Qatar Foundation’s WISH 2022 summit will take place until October 6, 2022.
In 2020, the Covid-19 pandemic sparked an extreme level of urgency to develop vaccines in a bid to curb the spread of the virus, but such urgency cannot be the norm for future immunisation efforts, founders of BioNTech said.
“A reason why we could be fast was that all stakeholders had the same joint sense of urgency,” Prof. Özlem Türeci, M.D, co-founder of the German startup company, said during a plenary session at World Innovation Summit for Health (WISH) 2022.
“For example, regulators reacted promptly, and we had rolling submissions which they worked on even before having the full data sets, and these aspects came together and allowed us to be the first, whilst not cutting any corners.”
The health tech figure, along with co-founder Prof. Ugur Sahin, used the summit’s platform to speak about various topics in the health industry that need global attention. The discussion was moderated by BBC journalist Stephen Sackur.
Among the topics discussed were the process of creating the famous Pfizer-BioNTech vaccine, progress on vaccination for various diseases, measures to address vaccine equality, and technology-related difficulties the industry is currently facing.
Developing the vaccine: behind the scenes
According to Dr. Sahin, it was evident that the Covid-19 outbreak was going to become a global threat that would require an urgent response to prevent millions of deaths around the world.
For that, stakeholders and health experts came together to produce the first vaccination dose as quickly as possible, which later went on to prevent thousands of deaths and kept people safe.
The sense of urgency that was sparked by the rising threat due to the spread of the virus pushed stalkholders to prepare for the second and third phases of trials while awaiting results from the first, Dr. Sahin explained.
However, the process was thoroughly examined and followed, and there were two main factors behind the success of developing the first mRNA vaccine to treat the virus
“One was that we had new technology, the mRNA, that allows us to make a vaccine extremely quickly,” he said.
“The second aspect was that we knew that our technology can induce extremely strong immune responses, and that is what you need in a pandemic outbreak situation – a technology that can allow you to come up with a vaccine while the pandemic is ongoing.”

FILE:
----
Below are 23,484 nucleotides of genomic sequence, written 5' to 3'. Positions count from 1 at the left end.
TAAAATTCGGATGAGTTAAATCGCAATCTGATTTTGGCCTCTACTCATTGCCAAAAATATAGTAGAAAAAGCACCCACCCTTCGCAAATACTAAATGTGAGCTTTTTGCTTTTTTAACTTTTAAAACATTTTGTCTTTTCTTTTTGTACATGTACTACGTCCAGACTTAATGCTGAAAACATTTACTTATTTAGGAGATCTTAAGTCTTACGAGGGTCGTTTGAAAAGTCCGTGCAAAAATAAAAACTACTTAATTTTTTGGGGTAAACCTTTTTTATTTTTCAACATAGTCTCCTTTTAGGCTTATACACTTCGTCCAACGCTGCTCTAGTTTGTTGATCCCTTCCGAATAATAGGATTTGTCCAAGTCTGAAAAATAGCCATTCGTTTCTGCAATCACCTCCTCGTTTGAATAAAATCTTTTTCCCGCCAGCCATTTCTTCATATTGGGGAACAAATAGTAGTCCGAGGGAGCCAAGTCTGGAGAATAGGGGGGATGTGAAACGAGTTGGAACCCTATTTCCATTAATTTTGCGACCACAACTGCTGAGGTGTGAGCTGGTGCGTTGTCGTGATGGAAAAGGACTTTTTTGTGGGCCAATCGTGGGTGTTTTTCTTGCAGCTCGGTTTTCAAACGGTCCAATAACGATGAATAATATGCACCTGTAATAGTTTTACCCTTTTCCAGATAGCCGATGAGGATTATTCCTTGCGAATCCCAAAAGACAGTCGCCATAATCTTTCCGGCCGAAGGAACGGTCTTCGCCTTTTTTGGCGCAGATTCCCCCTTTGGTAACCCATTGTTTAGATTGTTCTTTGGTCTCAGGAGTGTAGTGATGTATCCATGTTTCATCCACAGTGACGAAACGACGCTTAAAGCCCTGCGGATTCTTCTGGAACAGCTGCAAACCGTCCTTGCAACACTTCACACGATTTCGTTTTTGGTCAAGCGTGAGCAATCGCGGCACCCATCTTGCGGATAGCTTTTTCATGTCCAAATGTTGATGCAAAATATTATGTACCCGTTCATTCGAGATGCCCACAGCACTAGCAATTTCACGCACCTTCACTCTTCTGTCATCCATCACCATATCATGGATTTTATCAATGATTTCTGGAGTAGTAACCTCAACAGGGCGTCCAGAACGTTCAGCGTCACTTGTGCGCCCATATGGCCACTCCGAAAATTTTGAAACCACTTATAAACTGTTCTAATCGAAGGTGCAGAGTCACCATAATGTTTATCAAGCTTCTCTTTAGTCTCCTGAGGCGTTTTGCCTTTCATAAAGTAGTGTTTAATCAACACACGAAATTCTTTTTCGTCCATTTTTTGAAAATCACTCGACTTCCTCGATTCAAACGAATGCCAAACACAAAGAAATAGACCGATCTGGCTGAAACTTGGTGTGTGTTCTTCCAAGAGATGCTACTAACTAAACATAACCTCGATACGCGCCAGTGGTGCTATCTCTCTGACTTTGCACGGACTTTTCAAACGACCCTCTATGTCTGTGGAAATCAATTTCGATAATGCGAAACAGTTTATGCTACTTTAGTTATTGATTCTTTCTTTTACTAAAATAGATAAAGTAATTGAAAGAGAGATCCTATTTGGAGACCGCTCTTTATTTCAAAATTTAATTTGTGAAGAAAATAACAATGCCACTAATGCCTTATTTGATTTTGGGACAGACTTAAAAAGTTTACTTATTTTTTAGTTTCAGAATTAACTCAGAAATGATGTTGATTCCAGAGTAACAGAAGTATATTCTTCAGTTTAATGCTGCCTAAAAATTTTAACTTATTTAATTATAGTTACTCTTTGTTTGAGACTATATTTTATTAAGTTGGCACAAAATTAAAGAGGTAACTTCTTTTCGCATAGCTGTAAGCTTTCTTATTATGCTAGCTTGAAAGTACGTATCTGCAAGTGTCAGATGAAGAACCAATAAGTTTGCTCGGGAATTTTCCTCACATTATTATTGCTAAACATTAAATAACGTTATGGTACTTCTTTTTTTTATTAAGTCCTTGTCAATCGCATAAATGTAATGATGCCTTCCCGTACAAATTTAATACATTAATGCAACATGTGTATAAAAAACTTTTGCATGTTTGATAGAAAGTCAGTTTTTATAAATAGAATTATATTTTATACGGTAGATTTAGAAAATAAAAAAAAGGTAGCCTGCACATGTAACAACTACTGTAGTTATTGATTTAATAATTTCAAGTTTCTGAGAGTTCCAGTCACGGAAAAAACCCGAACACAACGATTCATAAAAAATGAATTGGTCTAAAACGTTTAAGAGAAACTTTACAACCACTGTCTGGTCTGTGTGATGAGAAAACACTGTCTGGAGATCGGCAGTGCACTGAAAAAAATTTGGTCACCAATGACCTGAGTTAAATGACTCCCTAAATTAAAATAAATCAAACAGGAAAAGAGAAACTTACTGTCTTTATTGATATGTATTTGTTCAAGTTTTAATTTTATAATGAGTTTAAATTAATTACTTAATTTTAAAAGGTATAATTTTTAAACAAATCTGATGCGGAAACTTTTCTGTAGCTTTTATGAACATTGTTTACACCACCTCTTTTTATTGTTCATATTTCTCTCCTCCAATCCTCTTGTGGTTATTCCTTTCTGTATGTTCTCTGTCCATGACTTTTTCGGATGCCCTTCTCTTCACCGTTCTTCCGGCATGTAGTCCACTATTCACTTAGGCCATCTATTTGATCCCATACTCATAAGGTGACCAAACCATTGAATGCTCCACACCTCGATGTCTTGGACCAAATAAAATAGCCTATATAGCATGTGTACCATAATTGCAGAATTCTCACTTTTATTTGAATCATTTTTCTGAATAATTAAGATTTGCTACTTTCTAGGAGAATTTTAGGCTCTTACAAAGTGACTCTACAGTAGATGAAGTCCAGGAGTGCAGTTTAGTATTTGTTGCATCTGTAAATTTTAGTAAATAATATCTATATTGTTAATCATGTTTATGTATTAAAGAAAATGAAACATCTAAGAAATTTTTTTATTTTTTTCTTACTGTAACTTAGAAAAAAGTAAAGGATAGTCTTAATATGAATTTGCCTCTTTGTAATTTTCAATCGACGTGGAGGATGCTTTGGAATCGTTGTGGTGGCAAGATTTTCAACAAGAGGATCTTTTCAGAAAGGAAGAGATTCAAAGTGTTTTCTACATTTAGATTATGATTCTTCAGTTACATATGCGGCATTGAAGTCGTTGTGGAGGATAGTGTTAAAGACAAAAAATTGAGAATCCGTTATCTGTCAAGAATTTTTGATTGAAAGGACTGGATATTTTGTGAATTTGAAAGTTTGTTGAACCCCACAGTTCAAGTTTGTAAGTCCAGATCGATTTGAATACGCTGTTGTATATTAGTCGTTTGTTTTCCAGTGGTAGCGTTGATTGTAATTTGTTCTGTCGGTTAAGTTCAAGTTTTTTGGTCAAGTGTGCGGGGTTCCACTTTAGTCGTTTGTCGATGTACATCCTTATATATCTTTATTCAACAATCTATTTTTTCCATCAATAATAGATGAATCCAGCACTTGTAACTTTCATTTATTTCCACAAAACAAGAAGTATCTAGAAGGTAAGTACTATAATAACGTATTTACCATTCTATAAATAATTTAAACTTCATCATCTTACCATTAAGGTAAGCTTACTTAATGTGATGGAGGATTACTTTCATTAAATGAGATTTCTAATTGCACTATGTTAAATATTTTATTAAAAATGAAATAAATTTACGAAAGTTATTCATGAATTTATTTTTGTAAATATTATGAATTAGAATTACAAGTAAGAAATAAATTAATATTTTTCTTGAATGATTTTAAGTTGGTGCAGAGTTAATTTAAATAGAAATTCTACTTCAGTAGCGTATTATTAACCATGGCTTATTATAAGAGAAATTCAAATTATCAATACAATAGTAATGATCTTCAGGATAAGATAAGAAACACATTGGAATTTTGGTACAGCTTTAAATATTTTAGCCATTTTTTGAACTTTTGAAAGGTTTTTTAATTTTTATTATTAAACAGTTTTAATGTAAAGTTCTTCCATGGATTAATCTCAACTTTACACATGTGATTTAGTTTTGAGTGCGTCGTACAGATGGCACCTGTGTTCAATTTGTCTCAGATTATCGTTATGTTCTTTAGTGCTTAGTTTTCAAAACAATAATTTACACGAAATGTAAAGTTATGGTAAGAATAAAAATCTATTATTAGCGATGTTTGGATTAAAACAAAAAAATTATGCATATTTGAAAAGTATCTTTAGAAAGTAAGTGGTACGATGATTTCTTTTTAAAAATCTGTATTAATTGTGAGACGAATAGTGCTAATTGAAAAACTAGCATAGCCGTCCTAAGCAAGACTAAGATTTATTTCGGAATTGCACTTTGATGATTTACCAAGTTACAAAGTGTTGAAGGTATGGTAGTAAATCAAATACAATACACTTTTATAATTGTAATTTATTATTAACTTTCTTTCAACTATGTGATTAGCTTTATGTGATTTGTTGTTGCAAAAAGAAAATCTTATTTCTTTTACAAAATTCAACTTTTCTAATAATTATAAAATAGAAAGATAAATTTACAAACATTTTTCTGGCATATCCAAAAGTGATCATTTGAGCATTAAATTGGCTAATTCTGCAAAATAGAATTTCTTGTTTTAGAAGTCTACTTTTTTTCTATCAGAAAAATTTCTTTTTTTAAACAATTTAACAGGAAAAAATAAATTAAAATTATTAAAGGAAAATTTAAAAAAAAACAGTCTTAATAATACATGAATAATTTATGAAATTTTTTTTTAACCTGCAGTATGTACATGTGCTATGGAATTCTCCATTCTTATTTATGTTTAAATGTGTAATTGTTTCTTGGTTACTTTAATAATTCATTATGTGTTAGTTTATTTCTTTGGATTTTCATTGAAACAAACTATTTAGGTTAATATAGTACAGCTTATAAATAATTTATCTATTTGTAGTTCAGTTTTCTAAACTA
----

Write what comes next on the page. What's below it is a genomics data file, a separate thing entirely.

All about mRNA safety
During the session, the safety features of the mRNA vaccine were also touched upon, along with the technology’s operation.
“A great aspect of mRNA is that after it fulfills its function, it is completely degraded so that it disappears from the cells, and this gave us confidence in a technology that we can use to instruct our immune system,” he explained.
The expert also mentioned how, like with any new technology, there were initial destinations. However, the science community and digital media assisted in spreading awareness of the vaccine’s safety and growing acceptance among populations all over the world.
Prof. Sahin remarked that the demand for the vaccine was higher than what was anticipated in terms of output from the original manufacturing plans, and that they, along with Pfizer, had to quickly react to scale up production.
“We realise that the vaccine, particularly in the first six months of Covid-19, was of course not available in a way that everyone could get access, because the demand for vaccine doses in the western world, in the United States and in Europe, was much higher than we could deliver.”
Addressing vaccine inequality
Regarding the inquality in vaccine distribution and availability in developing nations, particularly those in Africa, the BioNTech founders said they felt compelled to confront this issue with the same tenacity they had for the creation of a vaccine in the first place.
With the help of “BioNtainers,” which are portable shipping containers that can aid in the development of vaccinations for diseases other than Covid-19, they hope to achieve their goal of empowering individuals throughout the world to create their own vaccines.
The company has located three prospective locations in Africa with the assistance of the World Health Organisation, and the BioNtainers will be set and ready to function soon.
The two founders spoke on the difficulties of technology transfer and emphasised the value of cooperation and dedication to make sure that the advantages of these technologies are communicated and made available to everyone.
Professors Sahin and Türeci are working to find cures for terrible diseases like HIV, tuberculosis, and malaria, and they want to make sure that these treatments are accessible to everyone in the world.